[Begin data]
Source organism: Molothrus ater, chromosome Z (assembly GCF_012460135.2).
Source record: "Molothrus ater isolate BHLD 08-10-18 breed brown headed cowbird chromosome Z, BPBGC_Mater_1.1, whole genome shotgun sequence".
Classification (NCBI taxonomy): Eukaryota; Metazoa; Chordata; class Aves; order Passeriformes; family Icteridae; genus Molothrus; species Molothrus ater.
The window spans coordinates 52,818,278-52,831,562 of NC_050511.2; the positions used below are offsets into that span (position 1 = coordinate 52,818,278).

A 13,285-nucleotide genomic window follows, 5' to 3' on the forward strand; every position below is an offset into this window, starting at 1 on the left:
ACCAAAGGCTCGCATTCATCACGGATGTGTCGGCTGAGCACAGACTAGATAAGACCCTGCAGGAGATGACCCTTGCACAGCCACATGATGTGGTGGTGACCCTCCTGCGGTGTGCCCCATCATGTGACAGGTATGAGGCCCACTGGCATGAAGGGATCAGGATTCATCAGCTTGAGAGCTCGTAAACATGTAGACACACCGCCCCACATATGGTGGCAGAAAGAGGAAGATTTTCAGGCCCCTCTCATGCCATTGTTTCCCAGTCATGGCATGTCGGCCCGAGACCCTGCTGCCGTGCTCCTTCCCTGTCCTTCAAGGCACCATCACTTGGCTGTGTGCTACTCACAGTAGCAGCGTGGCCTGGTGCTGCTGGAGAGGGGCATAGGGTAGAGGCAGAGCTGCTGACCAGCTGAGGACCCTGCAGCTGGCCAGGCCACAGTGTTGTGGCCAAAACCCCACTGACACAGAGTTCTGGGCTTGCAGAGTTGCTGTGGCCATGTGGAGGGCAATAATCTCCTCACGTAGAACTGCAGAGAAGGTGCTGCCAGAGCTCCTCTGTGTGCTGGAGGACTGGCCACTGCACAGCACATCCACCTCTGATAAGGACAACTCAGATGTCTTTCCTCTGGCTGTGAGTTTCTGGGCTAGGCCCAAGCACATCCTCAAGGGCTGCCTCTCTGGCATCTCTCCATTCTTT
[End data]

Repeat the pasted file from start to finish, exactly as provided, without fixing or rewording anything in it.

Source organism: Molothrus ater, chromosome Z (assembly GCF_012460135.2).
Source record: "Molothrus ater isolate BHLD 08-10-18 breed brown headed cowbird chromosome Z, BPBGC_Mater_1.1, whole genome shotgun sequence".
Classification (NCBI taxonomy): Eukaryota; Metazoa; Chordata; class Aves; order Passeriformes; family Icteridae; genus Molothrus; species Molothrus ater.
The window spans coordinates 52,818,278-52,831,562 of NC_050511.2; the positions used below are offsets into that span (position 1 = coordinate 52,818,278).

A 13,285-nucleotide genomic window follows, 5' to 3' on the forward strand; every position below is an offset into this window, starting at 1 on the left:
ACCAAAGGCTCGCATTCATCACGGATGTGTCGGCTGAGCACAGACTAGATAAGACCCTGCAGGAGATGACCCTTGCACAGCCACATGATGTGGTGGTGACCCTCCTGCGGTGTGCCCCATCATGTGACAGGTATGAGGCCCACTGGCATGAAGGGATCAGGATTCATCAGCTTGAGAGCTCGTAAACATGTAGACACACCGCCCCACATATGGTGGCAGAAAGAGGAAGATTTTCAGGCCCCTCTCATGCCATTGTTTCCCAGTCATGGCATGTCGGCCCGAGACCCTGCTGCCGTGCTCCTTCCCTGTCCTTCAAGGCACCATCACTTGGCTGTGTGCTACTCACAGTAGCAGCGTGGCCTGGTGCTGCTGGAGAGGGGCATAGGGTAGAGGCAGAGCTGCTGACCAGCTGAGGACCCTGCAGCTGGCCAGGCCACAGTGTTGTGGCCAAAACCCCACTGACACAGAGTTCTGGGCTTGCAGAGTTGCTGTGGCCATGTGGAGGGCAATAATCTCCTCACGTAGAACTGCAGAGAAGGTGCTGCCAGAGCTCCTCTGTGTGCTGGAGGACTGGCCACTGCACAGCACATCCACCTCTGATAAGGACAACTCAGATGTCTTTCCTCTGGCTGTGAGTTTCTGGGCTAGGCCCAAGCACATCCTCAAGGGCTGCCTCTCTGGCATCTCTCCATTCTTT